Student Veterans Jumpstart West Los Angeles VA Gardens Restoration

UCLA student veteran Arturo Flores works with fellow Student Veterans of America volunteers during their veterans garden cleanup effort. (photos by Jonathan Van Dyke)

A little bit of rain wasn’t going to wash away an important day of service for student veterans working to rehab the West Los Angeles Veterans Affairs garden area.

A steady downpour was no match for more than 50 volunteers at the special volunteer event, which took place from 8 a.m. to noon on Thursday morning. And almost by coincidence, the weather began to clear up just as the area was being cleared itself of debris. Student Veterans of America (SVA), UCLA Recreation and the Home Depot Foundation partnered on the effort.

The gardens will be a significant piece of the new phase of partnership between UCLA and the West LA VA.



“We want to renovate, spruce up and kind of give it a facelift,” said Arturo Flores, who is a member of the SVA UCLA chapter who served five years in the Marine Corps. “You can tell no one has really been tending to this area or the garden itself. You look at the greenhouse and its roof — there is no roof. This is just desolate.”

Flores is in his final year at UCLA as a political science major. He said about three years ago UCLA veteran students discovered the national SVA group (founded in 2008) and approximately 10-15 initial members filed for the UCLA charter. There are more than 30 active members and about 400 affiliated.


UCLA student veteran Arturo Flores works with other volunteers to help clean up the greenhouse at the West LA VA gardens.

The gardens area is right next to Jackie Robinson stadium, and was once a vibrant area used for both physical and mental health therapy for veterans.

Each year SVA has a national conference somewhere across the country — this year, Anaheim — and during each conference period, the group hosts a special volunteer event — this time the makeover of the veterans garden.


The West LA VA gardens are just to the side of Jackie Robinson Stadium.

“This allows veterans at a national level to engage at a community level,” Flores said. “This concept of leaving something better than we found it ties into that. When we leave, this space will look completely different.”

Dr. Willie Dye, who is the grounds supervisor of the area for the West LA VA, said he was happy to have the help in an area he has been tending to going on 49 years. Back then, there was a thriving veterans program centered on the garden area, with public flower and farmers markets and veteran barbecues. About 15 years ago the program was cut and within the last five years, things have gotten the worst they’ve ever been, he said, as far as upkeep.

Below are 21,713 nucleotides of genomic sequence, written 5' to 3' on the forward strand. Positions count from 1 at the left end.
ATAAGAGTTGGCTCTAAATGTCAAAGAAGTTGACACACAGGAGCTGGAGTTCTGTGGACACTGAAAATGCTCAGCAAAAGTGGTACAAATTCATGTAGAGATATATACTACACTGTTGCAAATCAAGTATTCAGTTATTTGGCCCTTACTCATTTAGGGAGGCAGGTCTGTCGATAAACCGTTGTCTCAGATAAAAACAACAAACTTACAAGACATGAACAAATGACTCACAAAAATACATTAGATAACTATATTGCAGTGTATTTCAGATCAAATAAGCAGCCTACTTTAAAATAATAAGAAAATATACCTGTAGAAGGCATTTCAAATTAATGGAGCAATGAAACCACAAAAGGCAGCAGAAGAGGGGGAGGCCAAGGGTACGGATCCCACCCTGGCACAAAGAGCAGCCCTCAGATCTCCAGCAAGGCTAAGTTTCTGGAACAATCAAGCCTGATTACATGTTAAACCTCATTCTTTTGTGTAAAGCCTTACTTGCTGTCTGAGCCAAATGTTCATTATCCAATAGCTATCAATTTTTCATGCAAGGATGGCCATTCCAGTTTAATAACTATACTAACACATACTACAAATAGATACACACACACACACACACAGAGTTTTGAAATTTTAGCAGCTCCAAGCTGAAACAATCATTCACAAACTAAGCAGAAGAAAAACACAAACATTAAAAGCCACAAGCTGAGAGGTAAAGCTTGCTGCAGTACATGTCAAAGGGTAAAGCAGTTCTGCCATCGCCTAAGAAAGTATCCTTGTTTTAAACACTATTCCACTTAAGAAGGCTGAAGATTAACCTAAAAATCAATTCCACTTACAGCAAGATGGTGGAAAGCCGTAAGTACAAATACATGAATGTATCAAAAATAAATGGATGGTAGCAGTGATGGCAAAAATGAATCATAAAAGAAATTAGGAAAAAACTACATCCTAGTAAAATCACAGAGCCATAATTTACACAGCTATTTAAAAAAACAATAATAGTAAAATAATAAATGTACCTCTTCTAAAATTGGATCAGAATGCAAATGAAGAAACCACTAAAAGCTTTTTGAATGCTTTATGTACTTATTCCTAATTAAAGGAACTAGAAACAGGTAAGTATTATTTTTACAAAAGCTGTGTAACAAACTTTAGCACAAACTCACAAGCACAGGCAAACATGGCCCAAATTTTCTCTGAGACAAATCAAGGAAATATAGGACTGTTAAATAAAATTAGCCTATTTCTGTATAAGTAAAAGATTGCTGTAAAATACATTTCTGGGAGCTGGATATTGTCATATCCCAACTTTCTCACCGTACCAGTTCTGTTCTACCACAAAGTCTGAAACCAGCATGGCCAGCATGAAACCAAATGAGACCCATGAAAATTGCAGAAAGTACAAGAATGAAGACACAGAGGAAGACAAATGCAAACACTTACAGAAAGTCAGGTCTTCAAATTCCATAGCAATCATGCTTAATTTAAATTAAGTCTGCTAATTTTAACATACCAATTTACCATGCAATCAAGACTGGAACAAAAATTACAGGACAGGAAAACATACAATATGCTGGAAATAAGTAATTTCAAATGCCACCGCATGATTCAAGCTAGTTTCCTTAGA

Plenty of trash and debris was hauled out of the gardens during the volunteer effort.

“I’m glad we had this project today, to put in a foundational framework,” he said. “I’m really happy they are able to come in and do an excellent job.”

The gardens will be one facet of a number of improvements and programs that will come with the new phase in the pact between UCLA and the West LA VA.


Volunteers helped till the soil in order to get it ready for new plants.

“I think this is the perfect intersection of what UCLA’s new partnership with the VA is,” said Mick Deluca, assistant vice chancellor of campus life. “And then it’s quite fortuitous that the Student Veterans of America’s national conference was right here in Anaheim.

“One of the things we’re committed to on the grounds of the VA is to help bring the vets gardens back to life. This is a wonderful kickoff with great student leadership from throughout the country.

“Back in the day, this was an amazing, thriving garden. It’s 15 acres of land just behind the left field fence of Jackie Robinson Stadium. This helps us in our bigger vision of maybe surrounding the stadium with a veterans park in the future.”

Volunteers working to prepare the soil for future planting and veteran programming in the shadow of Jackie Robinson Stadium.

As soil was tilled, trees were cut and debris was hauled away, many of the student veterans couldn’t help but take a look around at the area still teeming with life, and imagine what could be in the near future.

“Everyone here goes out of their way to help other people and I think this is a great event to show that,” said Jennifer Hayes, member of the SVA University of West Florida chapter. “It’s really nice. The sound of the birds in the background is pretty awesome. I hope that whoever goes to this area in the future just enjoys it and is able to find peace here.”


A steady rain greeted volunteers early in the morning, but they were more than happy to work through the soggy conditions aside from the occasional break.


Comments are closed.